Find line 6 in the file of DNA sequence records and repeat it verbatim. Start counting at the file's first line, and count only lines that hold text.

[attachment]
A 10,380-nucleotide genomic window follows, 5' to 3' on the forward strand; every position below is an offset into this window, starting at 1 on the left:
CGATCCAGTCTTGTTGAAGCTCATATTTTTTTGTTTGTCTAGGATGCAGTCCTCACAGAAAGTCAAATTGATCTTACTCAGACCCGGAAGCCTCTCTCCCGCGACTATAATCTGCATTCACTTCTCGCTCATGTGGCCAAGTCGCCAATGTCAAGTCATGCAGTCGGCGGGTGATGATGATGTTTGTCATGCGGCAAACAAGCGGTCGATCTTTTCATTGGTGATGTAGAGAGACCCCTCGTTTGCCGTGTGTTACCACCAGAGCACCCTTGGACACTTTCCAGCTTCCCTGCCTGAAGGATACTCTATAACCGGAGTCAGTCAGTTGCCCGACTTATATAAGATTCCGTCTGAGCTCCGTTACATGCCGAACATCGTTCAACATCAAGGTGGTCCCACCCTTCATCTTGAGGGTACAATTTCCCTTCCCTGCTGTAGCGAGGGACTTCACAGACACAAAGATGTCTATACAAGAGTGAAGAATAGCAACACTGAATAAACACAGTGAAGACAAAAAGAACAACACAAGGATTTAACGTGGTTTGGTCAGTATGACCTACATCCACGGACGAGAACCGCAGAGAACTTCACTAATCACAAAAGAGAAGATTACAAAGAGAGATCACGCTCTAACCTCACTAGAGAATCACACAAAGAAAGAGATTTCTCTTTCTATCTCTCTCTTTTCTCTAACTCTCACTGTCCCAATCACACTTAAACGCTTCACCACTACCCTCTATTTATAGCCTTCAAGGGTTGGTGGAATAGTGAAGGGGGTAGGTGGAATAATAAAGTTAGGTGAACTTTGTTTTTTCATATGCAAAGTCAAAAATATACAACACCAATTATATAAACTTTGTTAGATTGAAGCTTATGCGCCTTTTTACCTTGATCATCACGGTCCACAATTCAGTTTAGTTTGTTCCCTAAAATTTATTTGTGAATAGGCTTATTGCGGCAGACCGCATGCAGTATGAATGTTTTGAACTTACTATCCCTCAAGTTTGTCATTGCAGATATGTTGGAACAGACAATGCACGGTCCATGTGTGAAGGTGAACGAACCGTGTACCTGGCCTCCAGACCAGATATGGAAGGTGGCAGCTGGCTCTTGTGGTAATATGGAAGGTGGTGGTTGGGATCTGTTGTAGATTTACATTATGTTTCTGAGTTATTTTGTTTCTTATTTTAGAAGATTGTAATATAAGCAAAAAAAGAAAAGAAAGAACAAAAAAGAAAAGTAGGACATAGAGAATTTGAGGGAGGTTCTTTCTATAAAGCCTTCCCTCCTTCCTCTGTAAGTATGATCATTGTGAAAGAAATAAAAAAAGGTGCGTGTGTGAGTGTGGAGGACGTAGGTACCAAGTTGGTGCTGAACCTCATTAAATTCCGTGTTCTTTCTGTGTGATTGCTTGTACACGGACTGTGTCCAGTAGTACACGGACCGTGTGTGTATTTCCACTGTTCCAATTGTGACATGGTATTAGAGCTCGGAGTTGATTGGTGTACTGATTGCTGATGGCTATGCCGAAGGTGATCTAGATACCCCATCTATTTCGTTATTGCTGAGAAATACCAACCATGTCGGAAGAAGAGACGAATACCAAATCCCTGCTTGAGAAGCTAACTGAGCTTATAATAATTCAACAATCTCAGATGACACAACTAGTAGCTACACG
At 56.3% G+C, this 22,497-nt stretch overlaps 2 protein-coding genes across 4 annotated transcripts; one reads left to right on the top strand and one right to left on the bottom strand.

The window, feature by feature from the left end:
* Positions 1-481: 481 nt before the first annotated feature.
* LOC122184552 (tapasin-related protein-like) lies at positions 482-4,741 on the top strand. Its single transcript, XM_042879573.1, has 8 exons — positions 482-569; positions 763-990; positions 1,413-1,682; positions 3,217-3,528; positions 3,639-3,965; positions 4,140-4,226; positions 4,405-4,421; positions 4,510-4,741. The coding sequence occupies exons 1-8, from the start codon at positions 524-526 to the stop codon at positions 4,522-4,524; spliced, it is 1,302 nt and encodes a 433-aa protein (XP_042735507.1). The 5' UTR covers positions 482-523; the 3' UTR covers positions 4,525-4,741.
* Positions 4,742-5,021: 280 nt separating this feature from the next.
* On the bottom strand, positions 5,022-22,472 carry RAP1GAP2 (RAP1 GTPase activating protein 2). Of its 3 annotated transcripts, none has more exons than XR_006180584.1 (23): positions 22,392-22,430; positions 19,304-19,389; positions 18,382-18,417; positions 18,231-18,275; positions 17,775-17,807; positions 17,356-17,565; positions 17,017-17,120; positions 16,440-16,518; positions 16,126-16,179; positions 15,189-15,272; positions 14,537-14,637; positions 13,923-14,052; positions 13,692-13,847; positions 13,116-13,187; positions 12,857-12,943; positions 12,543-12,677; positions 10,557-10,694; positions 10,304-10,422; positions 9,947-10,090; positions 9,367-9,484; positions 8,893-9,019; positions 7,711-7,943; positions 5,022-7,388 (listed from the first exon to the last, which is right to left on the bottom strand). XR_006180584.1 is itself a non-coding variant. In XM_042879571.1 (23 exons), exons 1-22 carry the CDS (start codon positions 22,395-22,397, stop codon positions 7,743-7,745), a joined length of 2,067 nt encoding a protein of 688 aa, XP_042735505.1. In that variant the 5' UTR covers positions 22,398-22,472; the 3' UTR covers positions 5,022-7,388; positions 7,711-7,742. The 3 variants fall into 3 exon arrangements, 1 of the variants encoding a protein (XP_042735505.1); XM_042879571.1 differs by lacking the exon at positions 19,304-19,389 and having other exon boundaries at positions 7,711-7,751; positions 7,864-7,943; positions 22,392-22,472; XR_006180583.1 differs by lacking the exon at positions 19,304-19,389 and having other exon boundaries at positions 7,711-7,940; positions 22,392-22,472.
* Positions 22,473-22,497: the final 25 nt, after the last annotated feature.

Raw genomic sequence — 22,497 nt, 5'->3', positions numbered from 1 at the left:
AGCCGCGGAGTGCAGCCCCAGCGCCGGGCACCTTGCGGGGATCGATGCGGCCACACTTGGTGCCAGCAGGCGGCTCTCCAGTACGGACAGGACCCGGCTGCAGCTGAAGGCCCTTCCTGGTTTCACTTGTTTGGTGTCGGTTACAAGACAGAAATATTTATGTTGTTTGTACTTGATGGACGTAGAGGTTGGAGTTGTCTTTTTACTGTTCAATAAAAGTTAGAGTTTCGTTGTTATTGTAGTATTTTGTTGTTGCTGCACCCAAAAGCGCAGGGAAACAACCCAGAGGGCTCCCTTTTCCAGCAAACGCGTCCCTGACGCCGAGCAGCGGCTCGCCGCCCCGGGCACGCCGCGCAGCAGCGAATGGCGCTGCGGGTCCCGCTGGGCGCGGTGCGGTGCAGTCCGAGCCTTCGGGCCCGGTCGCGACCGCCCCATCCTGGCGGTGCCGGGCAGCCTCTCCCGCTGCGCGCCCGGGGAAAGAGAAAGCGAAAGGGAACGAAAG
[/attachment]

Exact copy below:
* LOC122184552 (tapasin-related protein-like) lies at positions 482-4,741 on the top strand. Its single transcript, XM_042879573.1, has 8 exons — positions 482-569; positions 763-990; positions 1,413-1,682; positions 3,217-3,528; positions 3,639-3,965; positions 4,140-4,226; positions 4,405-4,421; positions 4,510-4,741. The coding sequence occupies exons 1-8, from the start codon at positions 524-526 to the stop codon at positions 4,522-4,524; spliced, it is 1,302 nt and encodes a 433-aa protein (XP_042735507.1). The 5' UTR covers positions 482-523; the 3' UTR covers positions 4,525-4,741.